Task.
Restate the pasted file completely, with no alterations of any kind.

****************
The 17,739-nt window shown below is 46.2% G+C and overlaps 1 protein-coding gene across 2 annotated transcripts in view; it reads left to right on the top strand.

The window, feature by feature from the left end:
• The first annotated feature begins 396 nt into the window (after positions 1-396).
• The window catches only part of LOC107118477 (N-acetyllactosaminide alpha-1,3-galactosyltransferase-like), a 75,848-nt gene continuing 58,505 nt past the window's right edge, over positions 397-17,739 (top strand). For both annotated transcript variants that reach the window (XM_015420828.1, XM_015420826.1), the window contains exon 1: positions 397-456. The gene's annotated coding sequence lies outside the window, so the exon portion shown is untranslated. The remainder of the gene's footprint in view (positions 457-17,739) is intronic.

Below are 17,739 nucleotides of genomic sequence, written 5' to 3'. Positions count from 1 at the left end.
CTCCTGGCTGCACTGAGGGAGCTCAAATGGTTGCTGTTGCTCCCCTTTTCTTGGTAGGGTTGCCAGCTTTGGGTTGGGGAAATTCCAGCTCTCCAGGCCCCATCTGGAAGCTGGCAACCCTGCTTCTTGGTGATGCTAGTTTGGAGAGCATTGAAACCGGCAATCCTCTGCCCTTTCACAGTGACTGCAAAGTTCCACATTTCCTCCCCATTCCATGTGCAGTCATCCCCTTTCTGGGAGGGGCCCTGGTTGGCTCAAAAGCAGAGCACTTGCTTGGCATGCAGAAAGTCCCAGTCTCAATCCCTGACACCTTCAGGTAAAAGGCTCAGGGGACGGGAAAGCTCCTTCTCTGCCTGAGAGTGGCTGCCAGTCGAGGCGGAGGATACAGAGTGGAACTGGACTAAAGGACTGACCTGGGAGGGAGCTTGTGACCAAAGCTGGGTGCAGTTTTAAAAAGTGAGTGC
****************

The 17,739-nt window shown below is 46.2% G+C and overlaps 1 protein-coding gene across 2 annotated transcripts in view; it reads left to right on the top strand.

The window, feature by feature from the left end:
• The first annotated feature begins 396 nt into the window (after positions 1-396).
• The window catches only part of LOC107118477 (N-acetyllactosaminide alpha-1,3-galactosyltransferase-like), a 75,848-nt gene continuing 58,505 nt past the window's right edge, over positions 397-17,739 (top strand). For both annotated transcript variants that reach the window (XM_015420828.1, XM_015420826.1), the window contains exon 1: positions 397-456. The gene's annotated coding sequence lies outside the window, so the exon portion shown is untranslated. The remainder of the gene's footprint in view (positions 457-17,739) is intronic.

Below are 17,739 nucleotides of genomic sequence, written 5' to 3'. Positions count from 1 at the left end.
CTCCTGGCTGCACTGAGGGAGCTCAAATGGTTGCTGTTGCTCCCCTTTTCTTGGTAGGGTTGCCAGCTTTGGGTTGGGGAAATTCCAGCTCTCCAGGCCCCATCTGGAAGCTGGCAACCCTGCTTCTTGGTGATGCTAGTTTGGAGAGCATTGAAACCGGCAATCCTCTGCCCTTTCACAGTGACTGCAAAGTTCCACATTTCCTCCCCATTCCATGTGCAGTCATCCCCTTTCTGGGAGGGGCCCTGGTTGGCTCAAAAGCAGAGCACTTGCTTGGCATGCAGAAAGTCCCAGTCTCAATCCCTGACACCTTCAGGTAAAAGGCTCAGGGGACGGGAAAGCTCCTTCTCTGCCTGAGAGTGGCTGCCAGTCGAGGCGGAGGATACAGAGTGGAACTGGACTAAAGGACTGACCTGGGAGGGAGCTTGTGACCAAAGCTGGGTGCAGTTTTAAAAAGTGAGTGC